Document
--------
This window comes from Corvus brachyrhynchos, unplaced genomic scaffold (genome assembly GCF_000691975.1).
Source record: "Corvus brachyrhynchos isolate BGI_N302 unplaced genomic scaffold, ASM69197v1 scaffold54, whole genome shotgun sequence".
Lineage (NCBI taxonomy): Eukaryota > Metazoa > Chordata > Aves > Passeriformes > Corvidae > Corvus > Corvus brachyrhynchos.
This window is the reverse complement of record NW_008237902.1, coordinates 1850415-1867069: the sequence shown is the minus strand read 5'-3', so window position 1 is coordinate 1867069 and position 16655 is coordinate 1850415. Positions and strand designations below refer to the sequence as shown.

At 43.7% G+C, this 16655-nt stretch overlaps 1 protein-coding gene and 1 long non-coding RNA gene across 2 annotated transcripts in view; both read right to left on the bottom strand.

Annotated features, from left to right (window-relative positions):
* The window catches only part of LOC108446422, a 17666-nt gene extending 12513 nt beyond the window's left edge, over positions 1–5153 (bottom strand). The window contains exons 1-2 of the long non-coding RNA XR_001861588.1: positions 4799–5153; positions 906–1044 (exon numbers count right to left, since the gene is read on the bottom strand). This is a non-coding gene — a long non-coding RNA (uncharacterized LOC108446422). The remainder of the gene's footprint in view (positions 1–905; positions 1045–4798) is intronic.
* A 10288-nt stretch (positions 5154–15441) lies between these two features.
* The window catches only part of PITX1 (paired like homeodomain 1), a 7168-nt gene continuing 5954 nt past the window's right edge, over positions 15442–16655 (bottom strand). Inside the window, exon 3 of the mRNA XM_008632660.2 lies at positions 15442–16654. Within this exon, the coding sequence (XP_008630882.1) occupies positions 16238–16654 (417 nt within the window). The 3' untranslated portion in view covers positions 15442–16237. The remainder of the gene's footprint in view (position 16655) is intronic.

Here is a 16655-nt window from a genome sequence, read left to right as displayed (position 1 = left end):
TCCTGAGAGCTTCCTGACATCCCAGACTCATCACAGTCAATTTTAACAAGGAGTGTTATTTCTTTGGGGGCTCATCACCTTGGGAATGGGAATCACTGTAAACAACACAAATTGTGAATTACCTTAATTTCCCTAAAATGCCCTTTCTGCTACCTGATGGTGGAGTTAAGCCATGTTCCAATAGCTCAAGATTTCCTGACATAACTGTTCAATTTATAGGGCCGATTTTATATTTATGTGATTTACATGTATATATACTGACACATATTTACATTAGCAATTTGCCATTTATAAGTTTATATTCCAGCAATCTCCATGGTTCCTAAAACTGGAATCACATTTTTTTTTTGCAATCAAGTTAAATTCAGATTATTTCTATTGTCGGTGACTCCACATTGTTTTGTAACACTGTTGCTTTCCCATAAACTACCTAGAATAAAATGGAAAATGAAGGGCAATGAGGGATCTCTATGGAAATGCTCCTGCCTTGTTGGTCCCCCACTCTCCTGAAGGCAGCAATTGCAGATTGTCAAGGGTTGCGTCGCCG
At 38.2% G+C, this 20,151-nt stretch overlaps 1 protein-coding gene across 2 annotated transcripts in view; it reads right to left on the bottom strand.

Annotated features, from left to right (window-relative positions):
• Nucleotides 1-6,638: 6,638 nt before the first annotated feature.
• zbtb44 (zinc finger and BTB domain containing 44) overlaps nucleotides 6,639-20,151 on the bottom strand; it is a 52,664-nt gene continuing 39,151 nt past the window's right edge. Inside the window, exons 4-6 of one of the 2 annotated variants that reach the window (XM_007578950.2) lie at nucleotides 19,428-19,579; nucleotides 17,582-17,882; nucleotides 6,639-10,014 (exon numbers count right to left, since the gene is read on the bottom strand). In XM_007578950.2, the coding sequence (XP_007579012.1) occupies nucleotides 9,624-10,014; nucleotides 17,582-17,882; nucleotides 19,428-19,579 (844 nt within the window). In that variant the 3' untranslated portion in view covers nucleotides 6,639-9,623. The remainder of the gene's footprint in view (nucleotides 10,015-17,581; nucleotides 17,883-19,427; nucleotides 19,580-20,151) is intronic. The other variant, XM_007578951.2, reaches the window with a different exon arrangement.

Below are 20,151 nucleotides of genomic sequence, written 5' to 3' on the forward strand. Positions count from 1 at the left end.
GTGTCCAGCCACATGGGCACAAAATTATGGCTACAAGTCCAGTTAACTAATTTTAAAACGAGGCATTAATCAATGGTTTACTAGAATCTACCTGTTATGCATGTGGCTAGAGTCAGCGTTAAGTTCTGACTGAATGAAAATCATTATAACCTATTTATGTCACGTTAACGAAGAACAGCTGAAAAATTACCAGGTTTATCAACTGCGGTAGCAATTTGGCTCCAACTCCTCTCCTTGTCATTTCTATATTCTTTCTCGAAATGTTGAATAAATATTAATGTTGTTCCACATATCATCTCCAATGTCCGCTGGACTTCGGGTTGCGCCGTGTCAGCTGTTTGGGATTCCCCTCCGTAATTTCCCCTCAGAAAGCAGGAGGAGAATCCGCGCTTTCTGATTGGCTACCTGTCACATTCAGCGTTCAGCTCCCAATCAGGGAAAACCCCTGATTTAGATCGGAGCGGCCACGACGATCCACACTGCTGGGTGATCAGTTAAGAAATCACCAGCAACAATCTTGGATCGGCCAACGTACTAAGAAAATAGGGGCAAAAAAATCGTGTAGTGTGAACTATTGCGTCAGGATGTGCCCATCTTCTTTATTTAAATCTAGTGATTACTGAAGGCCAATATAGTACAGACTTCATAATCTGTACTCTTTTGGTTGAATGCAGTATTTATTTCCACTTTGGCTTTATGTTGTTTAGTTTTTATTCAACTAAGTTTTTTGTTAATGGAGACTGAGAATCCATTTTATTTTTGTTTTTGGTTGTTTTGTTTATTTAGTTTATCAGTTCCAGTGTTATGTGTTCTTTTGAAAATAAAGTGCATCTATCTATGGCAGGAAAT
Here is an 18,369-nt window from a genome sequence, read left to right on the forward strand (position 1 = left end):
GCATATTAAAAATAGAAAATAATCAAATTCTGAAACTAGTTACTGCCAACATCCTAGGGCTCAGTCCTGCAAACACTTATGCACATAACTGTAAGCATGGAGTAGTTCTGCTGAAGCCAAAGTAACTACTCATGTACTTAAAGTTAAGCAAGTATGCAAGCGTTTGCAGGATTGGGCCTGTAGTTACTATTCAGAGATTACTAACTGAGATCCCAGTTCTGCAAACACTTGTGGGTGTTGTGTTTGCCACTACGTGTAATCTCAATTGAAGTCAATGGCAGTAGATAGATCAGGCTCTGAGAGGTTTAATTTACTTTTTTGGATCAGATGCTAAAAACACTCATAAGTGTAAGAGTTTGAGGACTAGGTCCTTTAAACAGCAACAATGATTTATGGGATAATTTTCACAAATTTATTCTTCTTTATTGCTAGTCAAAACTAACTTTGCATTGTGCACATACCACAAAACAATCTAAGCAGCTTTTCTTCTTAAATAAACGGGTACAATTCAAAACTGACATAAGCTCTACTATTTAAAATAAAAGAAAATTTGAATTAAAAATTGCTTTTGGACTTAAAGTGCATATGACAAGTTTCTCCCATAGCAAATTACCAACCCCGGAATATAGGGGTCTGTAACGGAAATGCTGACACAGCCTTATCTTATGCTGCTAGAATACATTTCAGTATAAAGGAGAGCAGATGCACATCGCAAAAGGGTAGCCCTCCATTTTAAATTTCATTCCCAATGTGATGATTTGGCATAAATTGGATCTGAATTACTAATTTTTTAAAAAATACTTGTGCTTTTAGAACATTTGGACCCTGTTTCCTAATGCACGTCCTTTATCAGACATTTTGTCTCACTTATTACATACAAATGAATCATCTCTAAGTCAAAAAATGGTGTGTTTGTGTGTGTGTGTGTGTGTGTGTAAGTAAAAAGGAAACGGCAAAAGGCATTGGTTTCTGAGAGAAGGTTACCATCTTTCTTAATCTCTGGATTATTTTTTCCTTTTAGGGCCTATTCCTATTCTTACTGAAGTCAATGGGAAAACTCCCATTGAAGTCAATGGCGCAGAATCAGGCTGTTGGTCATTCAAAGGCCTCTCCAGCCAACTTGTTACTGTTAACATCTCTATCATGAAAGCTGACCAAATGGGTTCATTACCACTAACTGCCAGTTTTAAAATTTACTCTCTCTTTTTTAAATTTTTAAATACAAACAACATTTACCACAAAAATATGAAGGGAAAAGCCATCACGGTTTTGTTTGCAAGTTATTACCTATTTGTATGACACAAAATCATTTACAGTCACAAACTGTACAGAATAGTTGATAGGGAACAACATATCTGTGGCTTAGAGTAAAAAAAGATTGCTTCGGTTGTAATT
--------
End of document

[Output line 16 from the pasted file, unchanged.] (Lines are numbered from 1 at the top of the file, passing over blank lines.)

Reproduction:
Below are 20,151 nucleotides of genomic sequence, written 5' to 3' on the forward strand. Positions count from 1 at the left end.